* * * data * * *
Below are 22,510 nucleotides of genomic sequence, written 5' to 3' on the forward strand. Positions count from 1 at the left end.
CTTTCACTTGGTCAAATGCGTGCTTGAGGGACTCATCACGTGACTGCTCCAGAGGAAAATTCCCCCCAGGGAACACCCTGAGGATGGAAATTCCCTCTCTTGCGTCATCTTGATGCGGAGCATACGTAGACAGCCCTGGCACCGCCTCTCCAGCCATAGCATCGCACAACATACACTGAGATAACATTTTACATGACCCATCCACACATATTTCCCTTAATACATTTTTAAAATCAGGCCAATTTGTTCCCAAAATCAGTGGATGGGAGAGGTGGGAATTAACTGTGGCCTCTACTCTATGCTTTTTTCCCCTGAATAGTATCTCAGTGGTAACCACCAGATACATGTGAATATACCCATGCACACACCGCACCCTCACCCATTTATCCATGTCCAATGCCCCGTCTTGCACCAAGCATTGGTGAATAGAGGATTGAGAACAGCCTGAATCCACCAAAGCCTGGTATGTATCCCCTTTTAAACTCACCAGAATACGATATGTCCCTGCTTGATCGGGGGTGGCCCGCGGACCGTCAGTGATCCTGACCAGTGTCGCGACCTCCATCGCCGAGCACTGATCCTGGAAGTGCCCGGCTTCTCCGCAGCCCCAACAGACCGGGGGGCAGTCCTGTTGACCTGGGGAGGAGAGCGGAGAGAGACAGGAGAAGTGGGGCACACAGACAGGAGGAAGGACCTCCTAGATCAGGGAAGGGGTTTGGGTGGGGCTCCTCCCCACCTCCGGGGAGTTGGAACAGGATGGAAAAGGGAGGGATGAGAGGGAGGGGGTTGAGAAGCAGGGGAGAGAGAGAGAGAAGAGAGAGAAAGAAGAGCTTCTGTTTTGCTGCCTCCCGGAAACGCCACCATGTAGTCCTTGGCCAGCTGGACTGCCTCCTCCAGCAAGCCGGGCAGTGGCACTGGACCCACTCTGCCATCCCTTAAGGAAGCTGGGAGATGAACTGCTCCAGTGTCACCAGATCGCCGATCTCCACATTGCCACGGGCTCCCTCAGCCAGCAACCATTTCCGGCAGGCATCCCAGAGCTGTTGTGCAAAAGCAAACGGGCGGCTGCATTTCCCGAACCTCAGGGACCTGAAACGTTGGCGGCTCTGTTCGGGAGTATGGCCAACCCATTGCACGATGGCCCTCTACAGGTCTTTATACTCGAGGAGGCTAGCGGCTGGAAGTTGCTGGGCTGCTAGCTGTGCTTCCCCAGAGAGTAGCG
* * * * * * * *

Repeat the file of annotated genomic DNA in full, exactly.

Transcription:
Below are 22,510 nucleotides of genomic sequence, written 5' to 3' on the forward strand. Positions count from 1 at the left end.
CTTTCACTTGGTCAAATGCGTGCTTGAGGGACTCATCACGTGACTGCTCCAGAGGAAAATTCCCCCCAGGGAACACCCTGAGGATGGAAATTCCCTCTCTTGCGTCATCTTGATGCGGAGCATACGTAGACAGCCCTGGCACCGCCTCTCCAGCCATAGCATCGCACAACATACACTGAGATAACATTTTACATGACCCATCCACACATATTTCCCTTAATACATTTTTAAAATCAGGCCAATTTGTTCCCAAAATCAGTGGATGGGAGAGGTGGGAATTAACTGTGGCCTCTACTCTATGCTTTTTTCCCCTGAATAGTATCTCAGTGGTAACCACCAGATACATGTGAATATACCCATGCACACACCGCACCCTCACCCATTTATCCATGTCCAATGCCCCGTCTTGCACCAAGCATTGGTGAATAGAGGATTGAGAACAGCCTGAATCCACCAAAGCCTGGTATGTATCCCCTTTTAAACTCACCAGAATACGATATGTCCCTGCTTGATCGGGGGTGGCCCGCGGACCGTCAGTGATCCTGACCAGTGTCGCGACCTCCATCGCCGAGCACTGATCCTGGAAGTGCCCGGCTTCTCCGCAGCCCCAACAGACCGGGGGGCAGTCCTGTTGACCTGGGGAGGAGAGCGGAGAGAGACAGGAGAAGTGGGGCACACAGACAGGAGGAAGGACCTCCTAGATCAGGGAAGGGGTTTGGGTGGGGCTCCTCCCCACCTCCGGGGAGTTGGAACAGGATGGAAAAGGGAGGGATGAGAGGGAGGGGGTTGAGAAGCAGGGGAGAGAGAGAGAGAAGAGAGAGAAAGAAGAGCTTCTGTTTTGCTGCCTCCCGGAAACGCCACCATGTAGTCCTTGGCCAGCTGGACTGCCTCCTCCAGCAAGCCGGGCAGTGGCACTGGACCCACTCTGCCATCCCTTAAGGAAGCTGGGAGATGAACTGCTCCAGTGTCACCAGATCGCCGATCTCCACATTGCCACGGGCTCCCTCAGCCAGCAACCATTTCCGGCAGGCATCCCAGAGCTGTTGTGCAAAAGCAAACGGGCGGCTGCATTTCCCGAACCTCAGGGACCTGAAACGTTGGCGGCTCTGTTCGGGAGTATGGCCAACCCATTGCACGATGGCCCTCTACAGGTCTTTATACTCGAGGAGGCTAGCGGCTGGAAGTTGCTGGGCTGCTAGCTGTGCTTCCCCAGAGAGTAGCG